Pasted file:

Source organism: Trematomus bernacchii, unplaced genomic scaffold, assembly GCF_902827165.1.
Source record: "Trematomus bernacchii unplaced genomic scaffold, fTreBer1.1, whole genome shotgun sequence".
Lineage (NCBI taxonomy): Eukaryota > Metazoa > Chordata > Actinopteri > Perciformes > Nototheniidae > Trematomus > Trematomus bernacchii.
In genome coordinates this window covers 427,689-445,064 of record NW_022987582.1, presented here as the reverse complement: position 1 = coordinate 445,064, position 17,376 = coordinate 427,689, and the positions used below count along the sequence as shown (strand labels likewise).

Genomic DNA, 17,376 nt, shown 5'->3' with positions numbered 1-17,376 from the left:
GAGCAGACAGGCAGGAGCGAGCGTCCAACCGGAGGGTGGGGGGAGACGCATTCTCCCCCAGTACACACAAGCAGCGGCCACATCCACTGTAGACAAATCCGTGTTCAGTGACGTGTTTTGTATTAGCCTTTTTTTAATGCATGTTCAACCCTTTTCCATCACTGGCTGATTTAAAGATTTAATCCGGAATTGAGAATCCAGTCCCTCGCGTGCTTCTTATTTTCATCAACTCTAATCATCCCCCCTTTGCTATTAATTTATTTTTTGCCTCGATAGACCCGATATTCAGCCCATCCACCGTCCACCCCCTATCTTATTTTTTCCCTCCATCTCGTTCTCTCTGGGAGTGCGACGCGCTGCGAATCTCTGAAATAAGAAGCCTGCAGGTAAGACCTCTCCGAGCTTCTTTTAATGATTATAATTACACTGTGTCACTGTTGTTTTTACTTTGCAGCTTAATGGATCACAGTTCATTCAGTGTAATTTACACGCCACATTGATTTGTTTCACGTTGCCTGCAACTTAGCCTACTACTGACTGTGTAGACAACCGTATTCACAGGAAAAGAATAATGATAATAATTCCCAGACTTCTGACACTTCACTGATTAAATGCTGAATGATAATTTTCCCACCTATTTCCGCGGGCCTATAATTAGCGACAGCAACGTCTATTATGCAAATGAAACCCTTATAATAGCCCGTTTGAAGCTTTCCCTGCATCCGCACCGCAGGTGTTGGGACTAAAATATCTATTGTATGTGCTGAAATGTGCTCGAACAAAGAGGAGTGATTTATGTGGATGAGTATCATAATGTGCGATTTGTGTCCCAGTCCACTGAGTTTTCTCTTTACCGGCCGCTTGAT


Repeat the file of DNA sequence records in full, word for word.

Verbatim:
Source organism: Trematomus bernacchii, unplaced genomic scaffold, assembly GCF_902827165.1.
Source record: "Trematomus bernacchii unplaced genomic scaffold, fTreBer1.1, whole genome shotgun sequence".
Lineage (NCBI taxonomy): Eukaryota > Metazoa > Chordata > Actinopteri > Perciformes > Nototheniidae > Trematomus > Trematomus bernacchii.
In genome coordinates this window covers 427,689-445,064 of record NW_022987582.1, presented here as the reverse complement: position 1 = coordinate 445,064, position 17,376 = coordinate 427,689, and the positions used below count along the sequence as shown (strand labels likewise).

Genomic DNA, 17,376 nt, shown 5'->3' with positions numbered 1-17,376 from the left:
GAGCAGACAGGCAGGAGCGAGCGTCCAACCGGAGGGTGGGGGGAGACGCATTCTCCCCCAGTACACACAAGCAGCGGCCACATCCACTGTAGACAAATCCGTGTTCAGTGACGTGTTTTGTATTAGCCTTTTTTTAATGCATGTTCAACCCTTTTCCATCACTGGCTGATTTAAAGATTTAATCCGGAATTGAGAATCCAGTCCCTCGCGTGCTTCTTATTTTCATCAACTCTAATCATCCCCCCTTTGCTATTAATTTATTTTTTGCCTCGATAGACCCGATATTCAGCCCATCCACCGTCCACCCCCTATCTTATTTTTTCCCTCCATCTCGTTCTCTCTGGGAGTGCGACGCGCTGCGAATCTCTGAAATAAGAAGCCTGCAGGTAAGACCTCTCCGAGCTTCTTTTAATGATTATAATTACACTGTGTCACTGTTGTTTTTACTTTGCAGCTTAATGGATCACAGTTCATTCAGTGTAATTTACACGCCACATTGATTTGTTTCACGTTGCCTGCAACTTAGCCTACTACTGACTGTGTAGACAACCGTATTCACAGGAAAAGAATAATGATAATAATTCCCAGACTTCTGACACTTCACTGATTAAATGCTGAATGATAATTTTCCCACCTATTTCCGCGGGCCTATAATTAGCGACAGCAACGTCTATTATGCAAATGAAACCCTTATAATAGCCCGTTTGAAGCTTTCCCTGCATCCGCACCGCAGGTGTTGGGACTAAAATATCTATTGTATGTGCTGAAATGTGCTCGAACAAAGAGGAGTGATTTATGTGGATGAGTATCATAATGTGCGATTTGTGTCCCAGTCCACTGAGTTTTCTCTTTACCGGCCGCTTGAT